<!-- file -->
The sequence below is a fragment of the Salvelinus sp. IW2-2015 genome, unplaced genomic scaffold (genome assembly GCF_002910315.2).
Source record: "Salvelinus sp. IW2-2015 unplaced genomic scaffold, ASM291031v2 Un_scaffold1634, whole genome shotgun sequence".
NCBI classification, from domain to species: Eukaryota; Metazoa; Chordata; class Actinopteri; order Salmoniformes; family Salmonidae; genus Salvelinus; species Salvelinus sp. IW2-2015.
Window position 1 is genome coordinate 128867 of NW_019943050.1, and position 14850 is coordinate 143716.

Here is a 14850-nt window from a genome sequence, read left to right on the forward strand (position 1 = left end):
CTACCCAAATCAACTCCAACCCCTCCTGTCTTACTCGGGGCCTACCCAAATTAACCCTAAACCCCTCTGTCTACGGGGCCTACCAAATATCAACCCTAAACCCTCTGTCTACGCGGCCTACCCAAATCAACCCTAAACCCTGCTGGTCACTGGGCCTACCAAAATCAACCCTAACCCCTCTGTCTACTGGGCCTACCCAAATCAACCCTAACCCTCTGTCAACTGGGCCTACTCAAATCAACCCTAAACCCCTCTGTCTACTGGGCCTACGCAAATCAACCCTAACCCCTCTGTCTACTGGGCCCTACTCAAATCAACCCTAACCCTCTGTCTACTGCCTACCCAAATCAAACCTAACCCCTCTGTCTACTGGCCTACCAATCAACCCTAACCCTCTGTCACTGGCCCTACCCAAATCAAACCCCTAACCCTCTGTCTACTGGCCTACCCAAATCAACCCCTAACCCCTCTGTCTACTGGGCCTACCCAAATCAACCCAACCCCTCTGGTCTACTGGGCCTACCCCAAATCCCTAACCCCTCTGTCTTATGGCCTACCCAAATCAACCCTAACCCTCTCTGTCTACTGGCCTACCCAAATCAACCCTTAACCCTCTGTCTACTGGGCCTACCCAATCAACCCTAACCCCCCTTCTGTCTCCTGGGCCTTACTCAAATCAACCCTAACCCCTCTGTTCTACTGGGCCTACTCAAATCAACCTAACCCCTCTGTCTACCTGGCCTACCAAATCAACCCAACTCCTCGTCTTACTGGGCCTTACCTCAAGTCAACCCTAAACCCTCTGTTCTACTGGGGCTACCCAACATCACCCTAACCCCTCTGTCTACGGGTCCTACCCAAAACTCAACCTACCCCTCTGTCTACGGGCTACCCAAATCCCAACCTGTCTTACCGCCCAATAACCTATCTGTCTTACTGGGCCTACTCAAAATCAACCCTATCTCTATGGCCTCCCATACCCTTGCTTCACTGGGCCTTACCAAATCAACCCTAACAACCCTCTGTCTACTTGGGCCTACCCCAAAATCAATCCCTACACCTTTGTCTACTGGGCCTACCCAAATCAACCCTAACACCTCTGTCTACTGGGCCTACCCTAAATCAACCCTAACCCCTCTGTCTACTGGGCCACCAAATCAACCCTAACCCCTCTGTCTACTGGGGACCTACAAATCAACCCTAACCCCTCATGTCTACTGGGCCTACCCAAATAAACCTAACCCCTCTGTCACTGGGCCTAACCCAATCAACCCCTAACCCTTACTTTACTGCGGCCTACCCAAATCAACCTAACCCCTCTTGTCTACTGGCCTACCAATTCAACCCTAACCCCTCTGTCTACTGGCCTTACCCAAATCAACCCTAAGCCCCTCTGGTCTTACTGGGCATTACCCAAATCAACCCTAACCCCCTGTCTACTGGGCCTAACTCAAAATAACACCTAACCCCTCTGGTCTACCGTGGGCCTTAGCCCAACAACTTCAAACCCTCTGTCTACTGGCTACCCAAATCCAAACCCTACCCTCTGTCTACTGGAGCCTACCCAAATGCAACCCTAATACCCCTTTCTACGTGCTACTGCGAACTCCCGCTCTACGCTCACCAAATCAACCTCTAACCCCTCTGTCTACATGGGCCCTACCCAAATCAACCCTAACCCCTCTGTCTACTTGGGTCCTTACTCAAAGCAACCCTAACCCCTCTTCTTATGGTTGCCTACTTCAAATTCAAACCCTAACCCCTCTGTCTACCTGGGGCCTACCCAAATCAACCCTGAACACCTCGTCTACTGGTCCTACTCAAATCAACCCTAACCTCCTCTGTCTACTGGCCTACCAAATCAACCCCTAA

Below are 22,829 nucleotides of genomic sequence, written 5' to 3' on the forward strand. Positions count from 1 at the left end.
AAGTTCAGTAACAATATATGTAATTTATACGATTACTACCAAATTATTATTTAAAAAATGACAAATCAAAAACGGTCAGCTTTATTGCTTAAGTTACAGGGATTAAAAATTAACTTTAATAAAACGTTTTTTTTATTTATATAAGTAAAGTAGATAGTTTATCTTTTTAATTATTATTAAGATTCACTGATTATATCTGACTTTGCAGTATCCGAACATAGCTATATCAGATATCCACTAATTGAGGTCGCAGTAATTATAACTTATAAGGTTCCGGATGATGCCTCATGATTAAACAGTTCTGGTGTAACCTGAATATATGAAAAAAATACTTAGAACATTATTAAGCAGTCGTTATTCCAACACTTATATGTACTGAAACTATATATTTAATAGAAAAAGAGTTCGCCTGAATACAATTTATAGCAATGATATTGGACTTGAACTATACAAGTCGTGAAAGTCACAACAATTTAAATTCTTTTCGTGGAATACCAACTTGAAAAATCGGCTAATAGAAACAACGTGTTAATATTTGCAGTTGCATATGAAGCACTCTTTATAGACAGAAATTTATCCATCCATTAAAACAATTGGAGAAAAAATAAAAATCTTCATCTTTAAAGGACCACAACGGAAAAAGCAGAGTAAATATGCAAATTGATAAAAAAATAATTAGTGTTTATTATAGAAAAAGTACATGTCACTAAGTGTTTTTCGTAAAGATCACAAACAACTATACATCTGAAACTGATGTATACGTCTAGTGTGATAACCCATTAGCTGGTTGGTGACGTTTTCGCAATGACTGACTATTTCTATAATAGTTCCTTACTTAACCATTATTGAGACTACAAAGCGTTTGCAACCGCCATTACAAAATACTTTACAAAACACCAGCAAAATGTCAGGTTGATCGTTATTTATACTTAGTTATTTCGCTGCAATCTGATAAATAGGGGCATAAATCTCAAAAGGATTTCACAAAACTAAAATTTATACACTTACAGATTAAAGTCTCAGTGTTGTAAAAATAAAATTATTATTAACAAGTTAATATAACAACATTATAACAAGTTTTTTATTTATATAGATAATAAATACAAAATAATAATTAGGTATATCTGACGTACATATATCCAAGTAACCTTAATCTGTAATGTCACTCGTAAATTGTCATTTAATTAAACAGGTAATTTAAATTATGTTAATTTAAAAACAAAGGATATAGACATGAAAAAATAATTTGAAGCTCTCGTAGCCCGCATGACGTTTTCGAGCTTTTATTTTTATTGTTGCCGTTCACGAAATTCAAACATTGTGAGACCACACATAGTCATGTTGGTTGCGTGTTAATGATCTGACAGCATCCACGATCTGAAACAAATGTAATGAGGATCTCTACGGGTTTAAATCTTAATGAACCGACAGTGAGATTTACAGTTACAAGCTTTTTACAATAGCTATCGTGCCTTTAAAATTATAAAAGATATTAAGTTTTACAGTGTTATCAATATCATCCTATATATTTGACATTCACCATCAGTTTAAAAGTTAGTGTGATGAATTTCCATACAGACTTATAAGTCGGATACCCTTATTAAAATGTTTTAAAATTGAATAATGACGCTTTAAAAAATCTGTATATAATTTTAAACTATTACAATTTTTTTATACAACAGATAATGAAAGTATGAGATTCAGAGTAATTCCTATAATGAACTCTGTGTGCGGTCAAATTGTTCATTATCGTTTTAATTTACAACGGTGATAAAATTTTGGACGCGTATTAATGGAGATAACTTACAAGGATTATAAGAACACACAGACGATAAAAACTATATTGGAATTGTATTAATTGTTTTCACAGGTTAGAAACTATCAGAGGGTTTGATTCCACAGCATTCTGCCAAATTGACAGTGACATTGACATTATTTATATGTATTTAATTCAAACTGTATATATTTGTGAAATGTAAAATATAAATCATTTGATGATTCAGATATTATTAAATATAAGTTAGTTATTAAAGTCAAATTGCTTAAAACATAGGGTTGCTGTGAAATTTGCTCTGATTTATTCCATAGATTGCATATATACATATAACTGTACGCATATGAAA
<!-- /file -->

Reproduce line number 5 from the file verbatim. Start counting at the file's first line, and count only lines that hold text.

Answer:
Here is a 14850-nt window from a genome sequence, read left to right on the forward strand (position 1 = left end):